Assignment 11 Solutions
task type Semaphore is -- Interface specification entry Wait; entry Signal; end Semaphore; task body Semaphore is -- Implementation of the specs Count: Integer; begin Count := 0; -- Initialization loop if count > 0 then select accept Wait do -- Entry point of a rendezvous Count := Count - 1; end Wait; -- Exit point of the rendezvous or accept Signal do Count := Count + 1; -- body of a rendezvous end Signal; end select; else accept Signal do Count := Count + 1; end Signal; end if; end loop; end Semaphore;
In this context, a user of semaphores can create a new semaphore by a declaration such as Mutex:Semaphore. Having created this, the operations Mutex.Wait and Mutex.Signal work this implementation of semaphores.
A classic implementation for the Ada rendezvous involves one queue per rendezvous. The queue for each rendezvous holds entries that include the parameters to that rendezvous plus a semaphore that will be signalled when the rendezvous is completed -- a low level semaphore implemented as a thread primitive, not one of the Ada semaphore given above! To call a rendezvous, a user enqueues such a record then waits on the semaphore for the rendezvous to complete.
a) For this to work, the Ada select operator must be able to wait for any of a number of rendezvous calls and then continue when someone attempts to rendezvous with any of them. Discuss the options for implementing select. In theory, this can be done using the wait and signal operations on low-level semaphores, but it is not straightforward. (1 point)
First, it makes sense that the caller of an entry would enqueue a message on a queue associated with that entry. In detail, the caller would claim a mutual exclusion lock (wait on a semaphore used for mutual exclusion), enqueue the message, and then signal (on another semaphore) that the queue had data in it bedore releasing the mutual exclusion lock (signalling that semaphore). The message enqueued would include all of the parameters to the entry, plus a semaphore that would be signalled when the rendezvous is completed. That means that the final step in the entry call is a wait on the semaphore that was included in the message.
To accept a particular entry, a task would wait on the semaphore indicating that there is data in the queue, and then claim the mutual exclusion lock, dequeue the data, and release the lock. After the body of the entry completes, the process would signal the semaphore that was included with the parameters.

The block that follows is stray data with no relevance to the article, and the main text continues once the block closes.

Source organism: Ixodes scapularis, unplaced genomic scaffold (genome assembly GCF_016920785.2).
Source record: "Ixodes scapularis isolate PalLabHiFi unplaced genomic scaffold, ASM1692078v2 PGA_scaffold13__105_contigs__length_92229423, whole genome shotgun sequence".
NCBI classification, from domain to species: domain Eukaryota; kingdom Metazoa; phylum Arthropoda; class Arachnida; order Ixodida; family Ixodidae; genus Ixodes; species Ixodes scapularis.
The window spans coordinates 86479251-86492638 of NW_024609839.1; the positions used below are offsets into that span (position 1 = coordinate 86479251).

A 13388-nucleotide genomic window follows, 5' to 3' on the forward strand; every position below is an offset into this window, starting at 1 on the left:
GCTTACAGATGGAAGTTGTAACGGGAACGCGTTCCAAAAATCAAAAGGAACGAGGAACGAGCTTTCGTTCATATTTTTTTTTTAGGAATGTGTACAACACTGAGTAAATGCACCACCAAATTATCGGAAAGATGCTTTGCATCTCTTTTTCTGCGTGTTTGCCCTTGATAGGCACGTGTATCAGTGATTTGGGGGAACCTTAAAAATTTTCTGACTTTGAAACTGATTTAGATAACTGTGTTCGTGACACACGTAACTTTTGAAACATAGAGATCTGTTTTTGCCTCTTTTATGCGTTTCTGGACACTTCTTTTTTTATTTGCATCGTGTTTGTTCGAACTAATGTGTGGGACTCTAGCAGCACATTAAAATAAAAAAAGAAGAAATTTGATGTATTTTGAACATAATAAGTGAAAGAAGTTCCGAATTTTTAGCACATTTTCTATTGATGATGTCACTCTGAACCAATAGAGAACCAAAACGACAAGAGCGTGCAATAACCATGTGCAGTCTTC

The above is just a prologue to the real answer to this question: The select mechanism must do something like "wait for any of these semaphores to be nonzero," or "wait for the sum of the semaphores to be nonzero." We could implement this as a new semaphore service, so we have wait(), signal() and multiwait() as semaphore primitives.
That's just pushing off the problem onto lower-level services. Or, we could try to live with the standard semaphore model. In that case, we need to do something like the following:
First, instead of one mututal exclusion semaphore per queue, we have one mututal exclusion semaphore per task. It protects all of the queues associated with any entry of that task. Now, the select statement could operate by claiming the queue lock, then checking to see if any of the queues involved was not empty. It would then accept the entry on the non-empty queue. If they were all empty, it would set a switch (perhaps a pointer to the semaphore) telling anyone trying to call one of the entries to signal a special semaphore associated with that select statement instead of signalling the default semaphore for that queue. Then it would release the mutual exclusion lock and wait on that special semaphore.
Full credit was given to anyone who tried to think the problem through.
b) The Unix kernel call select() is at a completely different level of abstraction from the Ada select-rendezvous primitive. Nonetheless, it does something similar. Explain the similarity. (1 point)
The Ada select rendezvous mechanism allows an Ada task to wait for a pending rendezvous on any of a number of entries. The Unix kernel call allows a Unix process to wait for I/O to complete on any of a number of open files (open files include pipes and network sockets). Thus, both involve "wait for any of several" semantics.
The Cray 1 had no real MMU. The only memory protection it offered was a base register added to all user-mode addresses and a bound register setting the upper limit on user mode addresses.
The Demos link table resembles an open file table. Some links give access to open file objects, and conventions such as link zero is standard input, link 1 is standard output, etc, could easily be used. However, in Demos, one link would be to the current directory and another is to the root of the whole file system. This is handled quite differently in Unix, although similar pointers exist in the process description, outside the open file table. And then, in Demos, each process that is allowed to create other processes would have a link to the process manager (or at least, to a process manager). In Unix, there is nothing analogous to this.